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Research Papers: Gerotarget (Focus on Aging):

E3 ligase mahogunin (MGRN1) influences amyloid precursor protein maturation and secretion

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Oncotarget. 2017; 8:89439-89450. https://doi.org/10.18632/oncotarget.20143

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Stefano Benvegnù, Tina Wahle and Carlos G. Dotti _

Abstract

Stefano Benvegnù1, Tina Wahle2 and Carlos G. Dotti1

1 Department of Molecular Neurobiology, Centro de Biología Molecular ”Severo Ochoa”, CSIC-UAM, Madrid, Spain

2 IUF - Leibniz Research Institute for Environmental Medicine, Düsseldorf, Germany

Correspondence to:

Carlos G. Dotti, email:

Stefano Benvegnù, email:

Keywords: Alzheimer’s disease, APP, amyloid beta, mahogunin, trafficking, Gerotarget

Received: May 13, 2017 Accepted: July 26, 2017 Published: August 10, 2017

Abstract

Altered processing of the Amyloid Precursor Protein (APP) is a well-recognized central pathogenic mechanism in Alzheimer’s Disease (AD), and regulation of APP processing is a major focus of research in the AD field. However, how age-associated cellular and molecular changes contribute to changes in the amyloidogenic processing of APP have not been extensively clarified so far. We here provide evidence that the processing of APP is influenced by the e3 ubiquitin ligase Mahogunin (MGRN1), a neuroprotective molecule whose levels decrease with aging. Specifically, the expression of MGRN1 inhibits the maturation of APP by sequestering it in the secretory pathway. This sequestration significantly delayed the proteolytic processing of APP, resulting in a reduced β-amyloid (Aβ) peptide release into the extracellular environment. Accordingly, a reduction of MGRN1 levels in hippocampal neurons, as it occurs during physiological aging, leads to an increased Aβ40 and Aβ42 release. We therefore propose that age contributes to the amyloidogenic processing of APP by altering its intracellular trafficking along the secretory pathway due in part to the down-regulation of MGRN1.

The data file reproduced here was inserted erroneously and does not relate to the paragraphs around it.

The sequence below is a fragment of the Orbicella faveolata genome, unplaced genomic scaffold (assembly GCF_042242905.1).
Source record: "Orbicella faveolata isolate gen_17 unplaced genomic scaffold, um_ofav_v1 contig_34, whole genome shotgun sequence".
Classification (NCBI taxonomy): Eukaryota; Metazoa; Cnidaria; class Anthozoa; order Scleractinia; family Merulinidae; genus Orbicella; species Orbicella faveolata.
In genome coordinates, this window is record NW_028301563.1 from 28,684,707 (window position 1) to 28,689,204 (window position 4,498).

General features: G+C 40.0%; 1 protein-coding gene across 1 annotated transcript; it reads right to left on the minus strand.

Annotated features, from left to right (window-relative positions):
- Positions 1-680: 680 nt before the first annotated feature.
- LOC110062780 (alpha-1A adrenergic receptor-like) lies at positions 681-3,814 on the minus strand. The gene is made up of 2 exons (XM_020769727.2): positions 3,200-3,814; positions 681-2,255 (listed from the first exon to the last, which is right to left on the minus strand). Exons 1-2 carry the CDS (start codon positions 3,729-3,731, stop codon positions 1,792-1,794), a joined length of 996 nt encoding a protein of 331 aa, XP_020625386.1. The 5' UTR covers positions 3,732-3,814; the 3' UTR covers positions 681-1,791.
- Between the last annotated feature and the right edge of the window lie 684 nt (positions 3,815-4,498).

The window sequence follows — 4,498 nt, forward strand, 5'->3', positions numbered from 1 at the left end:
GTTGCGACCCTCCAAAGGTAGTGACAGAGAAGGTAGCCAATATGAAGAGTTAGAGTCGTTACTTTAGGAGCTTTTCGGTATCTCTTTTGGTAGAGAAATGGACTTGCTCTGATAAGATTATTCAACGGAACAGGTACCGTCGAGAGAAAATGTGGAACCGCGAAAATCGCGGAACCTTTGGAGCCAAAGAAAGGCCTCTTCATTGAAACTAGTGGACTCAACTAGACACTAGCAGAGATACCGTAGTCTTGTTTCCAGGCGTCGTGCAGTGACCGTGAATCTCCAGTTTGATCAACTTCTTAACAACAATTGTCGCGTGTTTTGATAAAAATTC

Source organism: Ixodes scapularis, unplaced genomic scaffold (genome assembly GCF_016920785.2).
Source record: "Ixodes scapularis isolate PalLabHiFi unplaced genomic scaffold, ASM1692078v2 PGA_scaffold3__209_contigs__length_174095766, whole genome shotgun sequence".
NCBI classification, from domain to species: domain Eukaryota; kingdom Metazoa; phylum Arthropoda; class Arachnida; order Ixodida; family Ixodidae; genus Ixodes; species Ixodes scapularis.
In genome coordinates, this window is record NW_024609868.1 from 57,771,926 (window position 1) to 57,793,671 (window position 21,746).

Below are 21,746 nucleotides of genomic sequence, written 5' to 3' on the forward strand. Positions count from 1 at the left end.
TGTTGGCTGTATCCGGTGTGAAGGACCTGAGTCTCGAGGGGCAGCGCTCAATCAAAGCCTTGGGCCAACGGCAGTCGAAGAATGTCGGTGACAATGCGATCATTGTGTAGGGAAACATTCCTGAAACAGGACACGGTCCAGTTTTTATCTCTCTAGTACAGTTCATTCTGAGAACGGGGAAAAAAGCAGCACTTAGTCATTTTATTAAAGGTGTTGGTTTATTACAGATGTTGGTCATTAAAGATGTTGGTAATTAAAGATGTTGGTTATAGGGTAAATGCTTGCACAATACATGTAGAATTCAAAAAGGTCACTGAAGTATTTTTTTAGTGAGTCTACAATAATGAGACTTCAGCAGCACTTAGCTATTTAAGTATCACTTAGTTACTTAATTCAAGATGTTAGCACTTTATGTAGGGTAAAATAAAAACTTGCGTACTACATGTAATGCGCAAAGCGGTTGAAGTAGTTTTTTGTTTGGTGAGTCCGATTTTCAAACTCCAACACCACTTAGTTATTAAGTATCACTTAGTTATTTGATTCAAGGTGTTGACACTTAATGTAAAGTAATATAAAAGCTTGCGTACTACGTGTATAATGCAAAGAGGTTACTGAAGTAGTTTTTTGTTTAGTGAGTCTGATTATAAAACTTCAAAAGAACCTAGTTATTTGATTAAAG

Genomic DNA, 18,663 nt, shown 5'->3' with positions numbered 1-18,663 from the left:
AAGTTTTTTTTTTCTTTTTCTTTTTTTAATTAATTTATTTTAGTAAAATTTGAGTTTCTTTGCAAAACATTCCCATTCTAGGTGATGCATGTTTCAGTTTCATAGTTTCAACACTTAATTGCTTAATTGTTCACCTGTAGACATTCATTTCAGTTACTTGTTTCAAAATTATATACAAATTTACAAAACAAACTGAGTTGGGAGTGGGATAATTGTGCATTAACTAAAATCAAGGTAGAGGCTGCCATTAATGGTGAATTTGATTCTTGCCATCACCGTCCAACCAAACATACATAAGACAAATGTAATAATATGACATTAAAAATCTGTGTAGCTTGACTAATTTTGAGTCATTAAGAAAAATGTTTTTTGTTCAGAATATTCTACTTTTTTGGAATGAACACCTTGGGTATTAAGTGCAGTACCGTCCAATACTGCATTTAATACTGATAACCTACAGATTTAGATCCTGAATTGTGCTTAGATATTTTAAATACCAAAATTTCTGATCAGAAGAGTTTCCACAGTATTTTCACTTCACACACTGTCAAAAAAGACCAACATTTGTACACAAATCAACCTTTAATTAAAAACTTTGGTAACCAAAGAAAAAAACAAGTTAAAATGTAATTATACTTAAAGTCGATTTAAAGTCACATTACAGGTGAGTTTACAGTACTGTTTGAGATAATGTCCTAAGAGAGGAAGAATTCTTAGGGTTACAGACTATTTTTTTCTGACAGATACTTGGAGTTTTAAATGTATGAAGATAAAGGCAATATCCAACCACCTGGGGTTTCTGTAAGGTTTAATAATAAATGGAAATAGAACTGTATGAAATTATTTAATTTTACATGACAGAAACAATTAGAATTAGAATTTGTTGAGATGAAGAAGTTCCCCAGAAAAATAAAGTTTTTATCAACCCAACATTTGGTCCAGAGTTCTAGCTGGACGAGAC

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Introduction

The pathogenesis of Alzheimer’s disease (AD) is linked to the proteolytic processing of the amyloid precursor protein (APP) to the amyloidogenic peptide Aβ. Aβ is a 39-43-amino acid peptide that is the main constituent of the parenchymal and cerebrovascular deposits characteristic of AD [1]. Aβ itself is generated by sequential cleavage of APP by β- and γ-secretase. APP, a type I transmembrane protein, is synthesized in the endoplasmic reticulum (ER) and transported through the Golgi/trans-Golgi network (TGN) apparatus where it is subjected to post-translational modifications such as glycosylation, sulfation, and phosphorylation [2]. APP exists as immature (N-glycosylated) and mature (N- and O-glycosylated) species. While the immature APP localizes in the ER and cis-Golgi, the mature APP localizes in compartments following TGN. APP can be transported to the cell surface in TGN-derived secretory vesicles. At the plasma membrane APP is either cleaved by α-secretase in a non-amyloidogenic fashion or re-internalized within clathrin-coated vesicles to endo-/lysosomal compartments [3]. Once APP reaches the endosomes it can be processed by β-secretase, be recycled back to cell surface or be delivered to the lysosome for degradation [3, 4]. The amyloidogenic processing of APP occurs by sequential cleavage by β- and γ-secretase to release Aβ peptide. However, the complete molecular mechanism(s) and cellular compartment(s) involved in APP cleavage and Aβ production are still under debate [5]. Proteolytic processing of APP was shown to occur in different sites all through the secretory and endocytic pathways. In any case, amyloidogenic processing mostly occurs following transition through the Golgi apparatus and in endosomal compartments, where acidic conditions favors optimal activity of β-secretase [6]. APP trafficking is tightly regulated as it travels through secretory and endo/lysosomal compartments of the cell and alteration in APP trafficking is often accompanied by changes in APP processing. Factors that regulate APP trafficking and processing can, in turn, regulate also Aβ production and release in the extracellular milieu. The identification of such factors is therefore important to understand the pathogenesis of AD and its consequences.